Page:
Goodbye Volkswagen Beetle, Hello Future

Published on July 11, 2019 in Special Events by Mathieu St-Pierre

Nearly everybody has a Volkswagen Beetle story to tell. A survey has never been done to our knowledge in Canada, but we’re quite convinced that a the very least, a third of us have an uncle, a parent or someone close that can tell you about their experience with the Beetle.

My father drove a Beetle in 1967 and recalls freezing to near death and driving nearly blind—the car had no heater or defroster at the time. This typical Canadian story is not one that will be shared by Mexicans, however 80% of them, 4 out of 5, have driven, owned, been driven or have a person close to them that has a Beetle story.

The Volkswagen Beetle is part of modern Mexican folklore—it put the country in a car, much like the Ford Model T mobilized the United States. When production of the original Beetle ended in 2003, in Nave 28 where it had always been built for nearly 40 years, many tears were shed. In fact, they refer to Nave 28 as the Hall of tears. Despite the fact that production of the New Beetle began in 1998, nothing could match the history of Puebla, Mexico and the original Beetle. The other emotional VW product built in Puebla is the Jetta, whose production started in 1979, but the Jetta’s reach pales in comparison with the Beetle’s.

Photo: Matt St-Pierre

The modern Beetle entered its third generation for the 2012 model year and it is to this one that we say goodbye, and to the Beetle as a whole. Truth be told, the car we see in VW’s and our pictures is not exactly the last Beetle as we spotted a number of Beetles going through various stages before the ceremony. But this is not important. What is important is that VW will not be laying off hundreds or thousands of employees.

The decision to cut the Beetle, although difficult on many levels, was in part a financial one. Demand for the iconic Volkswagen Beetle had slowed only to rise and steady itself over the last few years, but there’s more money to be made elsewhere through other products and efficiency. By the end of July 10th 2019, 48% of the Beetle’s assembly was automated. This is in stark contrast with automation and robots accounting for 70-75% of the assembly process of more recent models.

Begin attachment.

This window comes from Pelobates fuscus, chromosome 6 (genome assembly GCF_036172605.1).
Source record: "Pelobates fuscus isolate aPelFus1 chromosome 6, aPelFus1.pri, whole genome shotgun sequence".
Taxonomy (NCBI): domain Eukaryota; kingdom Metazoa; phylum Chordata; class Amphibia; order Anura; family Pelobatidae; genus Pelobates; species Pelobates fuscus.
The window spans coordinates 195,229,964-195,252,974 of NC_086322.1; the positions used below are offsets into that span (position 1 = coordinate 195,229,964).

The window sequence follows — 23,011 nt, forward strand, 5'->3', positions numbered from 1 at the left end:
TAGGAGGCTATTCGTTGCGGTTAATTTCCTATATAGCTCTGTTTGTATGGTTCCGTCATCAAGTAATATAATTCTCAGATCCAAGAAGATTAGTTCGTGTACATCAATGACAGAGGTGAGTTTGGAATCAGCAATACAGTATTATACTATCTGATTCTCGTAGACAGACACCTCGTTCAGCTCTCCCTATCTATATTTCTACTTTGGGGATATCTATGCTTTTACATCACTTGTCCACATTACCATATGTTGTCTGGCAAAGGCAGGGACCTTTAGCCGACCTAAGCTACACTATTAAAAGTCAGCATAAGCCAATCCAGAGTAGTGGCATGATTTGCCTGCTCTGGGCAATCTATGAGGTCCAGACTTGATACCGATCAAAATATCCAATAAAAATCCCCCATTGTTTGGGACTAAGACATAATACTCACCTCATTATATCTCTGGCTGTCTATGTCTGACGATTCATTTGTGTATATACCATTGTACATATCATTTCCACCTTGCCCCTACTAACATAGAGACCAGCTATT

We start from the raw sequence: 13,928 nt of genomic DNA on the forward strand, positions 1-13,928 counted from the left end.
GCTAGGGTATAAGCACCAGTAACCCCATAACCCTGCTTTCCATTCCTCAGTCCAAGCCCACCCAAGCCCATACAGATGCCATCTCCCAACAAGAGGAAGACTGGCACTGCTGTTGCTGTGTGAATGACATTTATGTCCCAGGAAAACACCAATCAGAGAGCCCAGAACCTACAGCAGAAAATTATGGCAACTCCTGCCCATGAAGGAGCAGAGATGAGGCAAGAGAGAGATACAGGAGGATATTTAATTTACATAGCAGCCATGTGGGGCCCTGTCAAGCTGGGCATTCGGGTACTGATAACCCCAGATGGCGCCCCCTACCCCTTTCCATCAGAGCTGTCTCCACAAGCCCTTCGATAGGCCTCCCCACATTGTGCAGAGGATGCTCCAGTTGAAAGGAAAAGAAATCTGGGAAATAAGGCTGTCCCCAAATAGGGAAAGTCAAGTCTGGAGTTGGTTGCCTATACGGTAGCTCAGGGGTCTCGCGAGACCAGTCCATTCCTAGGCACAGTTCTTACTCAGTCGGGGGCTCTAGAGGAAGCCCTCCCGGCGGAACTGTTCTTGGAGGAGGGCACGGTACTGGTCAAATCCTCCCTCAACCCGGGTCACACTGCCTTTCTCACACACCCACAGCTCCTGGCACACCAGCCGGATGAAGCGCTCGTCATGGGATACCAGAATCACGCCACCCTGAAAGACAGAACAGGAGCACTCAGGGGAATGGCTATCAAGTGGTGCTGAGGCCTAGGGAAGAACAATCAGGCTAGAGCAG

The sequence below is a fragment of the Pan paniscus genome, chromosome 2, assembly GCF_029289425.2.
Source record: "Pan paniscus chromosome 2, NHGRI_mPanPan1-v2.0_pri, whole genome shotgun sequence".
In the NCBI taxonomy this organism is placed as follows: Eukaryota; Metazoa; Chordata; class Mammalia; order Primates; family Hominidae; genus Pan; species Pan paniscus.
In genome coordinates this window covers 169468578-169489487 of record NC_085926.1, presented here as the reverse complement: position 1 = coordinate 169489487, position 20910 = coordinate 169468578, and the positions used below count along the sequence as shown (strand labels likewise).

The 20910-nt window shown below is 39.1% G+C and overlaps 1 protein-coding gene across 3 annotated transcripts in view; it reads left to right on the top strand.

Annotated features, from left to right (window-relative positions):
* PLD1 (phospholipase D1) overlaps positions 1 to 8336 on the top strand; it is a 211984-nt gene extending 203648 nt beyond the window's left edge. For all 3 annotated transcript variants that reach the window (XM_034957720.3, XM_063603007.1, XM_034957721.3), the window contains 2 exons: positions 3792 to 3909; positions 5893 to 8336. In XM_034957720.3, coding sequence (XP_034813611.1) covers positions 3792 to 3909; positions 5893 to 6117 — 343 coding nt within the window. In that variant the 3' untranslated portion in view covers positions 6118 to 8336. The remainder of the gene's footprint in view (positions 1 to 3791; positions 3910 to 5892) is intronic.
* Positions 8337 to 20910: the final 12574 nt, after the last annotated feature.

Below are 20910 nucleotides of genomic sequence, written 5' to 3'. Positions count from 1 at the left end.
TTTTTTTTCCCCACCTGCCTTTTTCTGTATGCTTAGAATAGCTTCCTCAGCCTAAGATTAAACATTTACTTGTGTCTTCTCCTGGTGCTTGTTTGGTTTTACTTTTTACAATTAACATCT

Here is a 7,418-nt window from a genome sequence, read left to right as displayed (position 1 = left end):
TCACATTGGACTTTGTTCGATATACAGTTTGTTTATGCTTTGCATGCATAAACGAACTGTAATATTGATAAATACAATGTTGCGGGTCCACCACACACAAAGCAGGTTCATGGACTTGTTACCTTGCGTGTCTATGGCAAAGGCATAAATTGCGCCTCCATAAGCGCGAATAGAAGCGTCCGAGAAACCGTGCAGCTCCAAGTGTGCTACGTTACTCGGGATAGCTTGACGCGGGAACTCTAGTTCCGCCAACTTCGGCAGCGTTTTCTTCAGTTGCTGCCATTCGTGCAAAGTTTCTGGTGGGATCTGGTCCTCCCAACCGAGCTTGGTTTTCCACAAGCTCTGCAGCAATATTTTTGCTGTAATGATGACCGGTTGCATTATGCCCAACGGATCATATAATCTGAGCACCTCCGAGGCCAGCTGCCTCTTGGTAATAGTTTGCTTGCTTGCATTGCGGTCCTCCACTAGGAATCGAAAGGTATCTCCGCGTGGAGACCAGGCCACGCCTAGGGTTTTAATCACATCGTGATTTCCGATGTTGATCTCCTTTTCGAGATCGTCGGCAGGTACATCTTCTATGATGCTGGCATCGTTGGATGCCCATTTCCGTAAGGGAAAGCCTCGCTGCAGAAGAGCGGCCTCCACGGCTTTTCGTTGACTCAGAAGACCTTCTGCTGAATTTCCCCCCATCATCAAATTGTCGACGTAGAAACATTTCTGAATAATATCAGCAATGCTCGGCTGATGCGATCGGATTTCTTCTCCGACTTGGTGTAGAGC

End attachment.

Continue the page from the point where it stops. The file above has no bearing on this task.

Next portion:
The Puebla assembly plant also builds the Jetta, as mentioned, the Golf and the extremely popular Tiguan. It is to the latter that will be transferred a large portion of ex-Beetle line workers, at least at first.

Volkswagen of Mexico announced that a new subcompact SUV will be produced in Puebla come next year for North America and other markets, which will be positioned below the Tiguan. Deliveries of the as-of-yet unnamed SUV will begin at the very end of 2020 or very beginning of 2021. VW reps would not elaborate on the vehicle itself, but it is referred to internally as the Tarek. This is not to be confused with the Tarok pickup concept. We imagine that a cross between the T-Cross and T-Roc are what we can expect. We’ll know more in time.

Photo: Matt St-Pierre

On the subject of the Tarok, it seems as though it will be coming to market; however, this compact pickup (which may not be named Tarok) will be based on VW’s MEB flexible EV platform. It will be built in Chattanooga, TN, and be reserved for the American and Canadian markets. Details on this matter were convoluted at best.

We know at this point that the Volkswagen ID.3 5-door hatchback is not slated, at least at first, for North America (including Mexico), but this could be one way for VW to gain a stranglehold on a segment that is exploding at the moment. The ID. Family has an SUV, a bus and might just be gaining a pickup, an electric one at that. More on this when information becomes available too.

As for the Beetle, there’s hope that it’s not entirely dead. It was reborn once and although it’s gone once more, it could rise from the ashes like a phoenix as a completely different vehicle, although instantly recognizable as a Beetle. The MEB architecture is well capable of serving as a basis for a smaller vehicle, the ID.3, as well as the large-ish ID. BUZZ.

The internal combustion-engine Volkswagen Beetle is gone, but it will never be forgotten. It leaves behind a legacy as well as a spot for future VW vehicles.

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